Saturday, August 30, 2014

Seasonal Mindfulness

Seasonal Mindfulness: 6 Tips to Experience the Changing Weather

Can mindfulness help us enjoy a cold, rainy day?
Ah, autumn! Many changes are underway as our hemisphere slowly tilts away from the sun:the temperature begins to cool, formerly green leaves turn to brilliant shades of orange, yellow, and red; and the weather becomes more unpredictable. Whether we need a light jacket, heavy coat, or umbrella can change from day-to-day, even during the course of a day!

In the city, seasonal changes can be a little more subtle. We're surrounded by buildings, cars, billboards, and concrete--not trees and plants--which vary little from season to season. We primarily experience the change in seasons by noting differences in temperature and daylight, two factors that can easily fade into the background of our daily experience. There are few dramatic markers: maybe that pothole has been getting bigger, but it is harder to notice and appreciate than a flame-red maple tree.

These times can be especially fruitful from a mindfulness perspective. Signs of change are around us (it isn't summer anymore!), and we just need to be more observant. For example, we might notice our local farmers' market is now carrying squash, spinach, and potatoes, not corn or tomatoes. Similarly, the trees on our street and in the neighborhood park are changing colors, too. Even the shrubs and flowers in front of skyscrapers can reflect the season, whether through withering summer flora or vibrant displays of chrysanthemums and decorative kale.

Unfortunately, when it comes to autumn (and any other season, for that matter), we rarely allow ourselves to fully experience what is happening around us. We pine for the warmth and sunshine of summer or live in dread of the cold winter months to come. Or, we might latch onto a sunny, crisp day and become sad that it has to end. Or, we might not even notice the weather at all, blindly walking out into the cold with sandals or leaving an umbrella at home when it rains. All of these attitudes reflect a rejection of the present moment, which does little to help us feel better. Ultimately, we need to accept the weather as is. You don't have to like it, necessarily. Few people like feeling cold and wet, for example. And you can take actions to insulate yourself from things that you do not particularly like or enjoy. The difference lies in the spirit behind your action: do you grip your umbrella with a tight fist and fight your way down the sidewalk (i.e., rainrage)? Or do you carry your umbrella and mind with a loose sense of balance and openness?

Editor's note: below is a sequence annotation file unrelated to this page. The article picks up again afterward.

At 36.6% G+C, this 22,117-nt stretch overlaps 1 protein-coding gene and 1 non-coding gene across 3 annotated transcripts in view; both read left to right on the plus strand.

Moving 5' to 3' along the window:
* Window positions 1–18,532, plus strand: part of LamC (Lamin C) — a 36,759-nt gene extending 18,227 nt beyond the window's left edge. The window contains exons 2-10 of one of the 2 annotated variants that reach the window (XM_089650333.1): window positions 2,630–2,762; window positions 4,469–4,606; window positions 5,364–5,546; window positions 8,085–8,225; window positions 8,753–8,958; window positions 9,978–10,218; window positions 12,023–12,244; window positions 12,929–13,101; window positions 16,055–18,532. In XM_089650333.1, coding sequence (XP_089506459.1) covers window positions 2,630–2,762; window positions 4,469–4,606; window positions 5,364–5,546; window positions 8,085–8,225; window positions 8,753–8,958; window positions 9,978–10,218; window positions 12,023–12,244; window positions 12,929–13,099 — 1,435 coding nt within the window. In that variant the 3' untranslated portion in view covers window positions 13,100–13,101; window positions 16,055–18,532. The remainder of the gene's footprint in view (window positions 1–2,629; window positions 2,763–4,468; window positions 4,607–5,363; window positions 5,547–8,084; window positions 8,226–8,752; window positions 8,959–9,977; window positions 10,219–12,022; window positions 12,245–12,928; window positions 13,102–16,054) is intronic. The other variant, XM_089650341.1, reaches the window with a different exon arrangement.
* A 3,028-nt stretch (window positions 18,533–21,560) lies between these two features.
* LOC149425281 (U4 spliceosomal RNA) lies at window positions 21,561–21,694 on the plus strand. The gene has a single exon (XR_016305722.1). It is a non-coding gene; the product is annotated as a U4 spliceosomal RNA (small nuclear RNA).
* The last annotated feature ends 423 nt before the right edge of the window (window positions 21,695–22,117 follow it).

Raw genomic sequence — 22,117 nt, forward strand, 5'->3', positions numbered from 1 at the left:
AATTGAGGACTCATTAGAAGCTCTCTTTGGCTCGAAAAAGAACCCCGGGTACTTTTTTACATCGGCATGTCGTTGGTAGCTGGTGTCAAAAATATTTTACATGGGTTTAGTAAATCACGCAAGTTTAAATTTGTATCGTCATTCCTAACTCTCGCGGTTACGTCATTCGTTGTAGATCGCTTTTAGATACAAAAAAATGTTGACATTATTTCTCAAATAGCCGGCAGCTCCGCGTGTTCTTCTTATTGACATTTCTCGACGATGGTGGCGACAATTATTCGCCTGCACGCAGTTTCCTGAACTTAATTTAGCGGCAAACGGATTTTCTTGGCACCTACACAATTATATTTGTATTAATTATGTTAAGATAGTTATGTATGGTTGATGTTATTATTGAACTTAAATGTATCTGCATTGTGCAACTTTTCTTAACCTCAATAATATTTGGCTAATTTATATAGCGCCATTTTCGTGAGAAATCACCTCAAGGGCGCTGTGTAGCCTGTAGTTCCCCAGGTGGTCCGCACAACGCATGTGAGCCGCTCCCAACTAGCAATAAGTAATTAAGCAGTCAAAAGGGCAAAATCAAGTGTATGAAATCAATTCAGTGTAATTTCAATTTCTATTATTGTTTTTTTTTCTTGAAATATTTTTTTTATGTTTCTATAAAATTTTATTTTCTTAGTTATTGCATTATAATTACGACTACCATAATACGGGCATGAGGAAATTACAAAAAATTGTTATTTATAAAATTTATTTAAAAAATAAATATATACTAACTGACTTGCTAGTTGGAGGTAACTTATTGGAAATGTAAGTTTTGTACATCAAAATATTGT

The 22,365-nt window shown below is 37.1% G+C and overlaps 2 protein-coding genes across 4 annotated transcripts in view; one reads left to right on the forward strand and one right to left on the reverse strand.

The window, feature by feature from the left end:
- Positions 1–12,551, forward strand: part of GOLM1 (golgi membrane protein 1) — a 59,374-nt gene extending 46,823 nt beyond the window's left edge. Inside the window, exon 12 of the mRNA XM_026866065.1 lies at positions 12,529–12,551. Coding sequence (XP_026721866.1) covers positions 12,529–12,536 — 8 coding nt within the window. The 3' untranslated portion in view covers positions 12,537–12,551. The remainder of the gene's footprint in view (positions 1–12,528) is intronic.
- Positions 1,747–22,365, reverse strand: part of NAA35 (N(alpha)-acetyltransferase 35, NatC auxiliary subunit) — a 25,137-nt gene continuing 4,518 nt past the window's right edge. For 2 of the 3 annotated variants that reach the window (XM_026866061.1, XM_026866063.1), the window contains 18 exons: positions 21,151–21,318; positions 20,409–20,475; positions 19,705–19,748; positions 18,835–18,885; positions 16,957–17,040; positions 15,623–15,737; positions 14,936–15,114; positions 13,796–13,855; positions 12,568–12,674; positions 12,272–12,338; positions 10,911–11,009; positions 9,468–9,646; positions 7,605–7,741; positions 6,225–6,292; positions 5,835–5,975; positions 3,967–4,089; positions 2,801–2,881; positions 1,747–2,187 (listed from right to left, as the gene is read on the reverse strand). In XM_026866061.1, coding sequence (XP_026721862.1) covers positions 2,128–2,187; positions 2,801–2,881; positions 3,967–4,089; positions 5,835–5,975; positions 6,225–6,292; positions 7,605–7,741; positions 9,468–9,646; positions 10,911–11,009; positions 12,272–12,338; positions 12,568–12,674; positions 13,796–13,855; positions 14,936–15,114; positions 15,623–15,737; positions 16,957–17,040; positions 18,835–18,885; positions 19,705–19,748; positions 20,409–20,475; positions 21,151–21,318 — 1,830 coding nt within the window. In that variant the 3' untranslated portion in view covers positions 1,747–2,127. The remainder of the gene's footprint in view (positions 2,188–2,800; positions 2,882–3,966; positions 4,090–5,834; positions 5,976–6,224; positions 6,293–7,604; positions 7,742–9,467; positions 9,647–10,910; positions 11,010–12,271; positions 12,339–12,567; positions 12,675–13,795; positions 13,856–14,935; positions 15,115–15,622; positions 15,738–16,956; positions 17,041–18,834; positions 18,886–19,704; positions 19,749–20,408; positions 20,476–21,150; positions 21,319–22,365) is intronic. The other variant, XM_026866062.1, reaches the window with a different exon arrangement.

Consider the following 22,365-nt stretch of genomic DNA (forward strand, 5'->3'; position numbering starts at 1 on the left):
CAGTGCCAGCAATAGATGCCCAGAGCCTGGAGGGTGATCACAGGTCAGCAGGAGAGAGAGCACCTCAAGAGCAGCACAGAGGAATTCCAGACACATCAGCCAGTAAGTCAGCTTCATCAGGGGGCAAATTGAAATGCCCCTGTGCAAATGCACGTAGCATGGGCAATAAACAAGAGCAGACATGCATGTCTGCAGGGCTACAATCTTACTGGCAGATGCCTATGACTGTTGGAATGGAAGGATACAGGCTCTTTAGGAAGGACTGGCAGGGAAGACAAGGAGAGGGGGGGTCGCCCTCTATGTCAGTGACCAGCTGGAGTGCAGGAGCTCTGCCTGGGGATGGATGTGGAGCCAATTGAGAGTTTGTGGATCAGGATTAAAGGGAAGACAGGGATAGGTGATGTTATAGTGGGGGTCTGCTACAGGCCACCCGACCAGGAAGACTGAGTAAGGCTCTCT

So, with this spirit, here are 6 tips in bringing mindfulness to the season and weather:

(1) Invite yourself to notice one seasonally relevant aspect of your surroundings every day. In autumn, for example, you might feel the cooler breeze blowing on your skin or even partake in one of the pumpkin lattes served up at your local cafe.

(2) Take a moment or two to experience the weather as it makes contact with your skin. You might focus on the sensation of a raindrop falling on your hand or the wind blowing on your face. Notice what arises in your mind and your body as you allow yourself to experience the weather in this way.

(3) Practice gratitude for the way that the weather is at this particular moment. What can you appreciate or be thankful in what is happening now? While this exercise encourages you to think a little (vs. being just nonjudgmentally aware), it can counteract some of our instant negative reactions. Even a torrential downpour can be pleasant when you hear the sound of rain on your fire escape or discover that street cleaning regulations have been suspended today.

(4) Becoming aware of the weather and your likes/dislikes, ask yourself, "What constructive action can I take in this moment?" Depending on the circumstances, we might choose to pause and prepare better for the weather (like buttoning your coat all the way up) or simply bring attention to your breathing. You might also introduce a little bit of advance planning, here. You can leave nicer clothes or shoes at work, for example, if your commute requires sturdier clothing.

(5) Check in with your body and relax. When we're stuck in bad weather, we get tense. Our face becomes tight, we hunch our shoulders, and we clench our teeth and jaw. Take a moment to notice what's happening in your body and relax. Does the act of relaxing cause you to experience the weather any differently? Also, pay particular attention to your body temperature. We tend to dress warmly in the winter--rightly so, weather-wise--and then continue to be buttoned up as we shop, wait for a table in a restaurant, and ride the subway. Interestingly, the NYC subway experiences more cases of people passing out from heat exhaustion during the winter than summer. Ultimately, this makes sense when you consider how we are bundled up then crowded into a heated, closed subway car.

(6) Finally, bring mindful attention to your judgments and reactions to the weather. Note your tendency to reject or hold onto what is unfolding around you. At this time of year, we might rage, rage, rage against the dying of the daylight (my apologies to Dylan Thomas), but we have little choice but to accept the annual cycle of our planet. Oh, and set back our clocks on Sunday.

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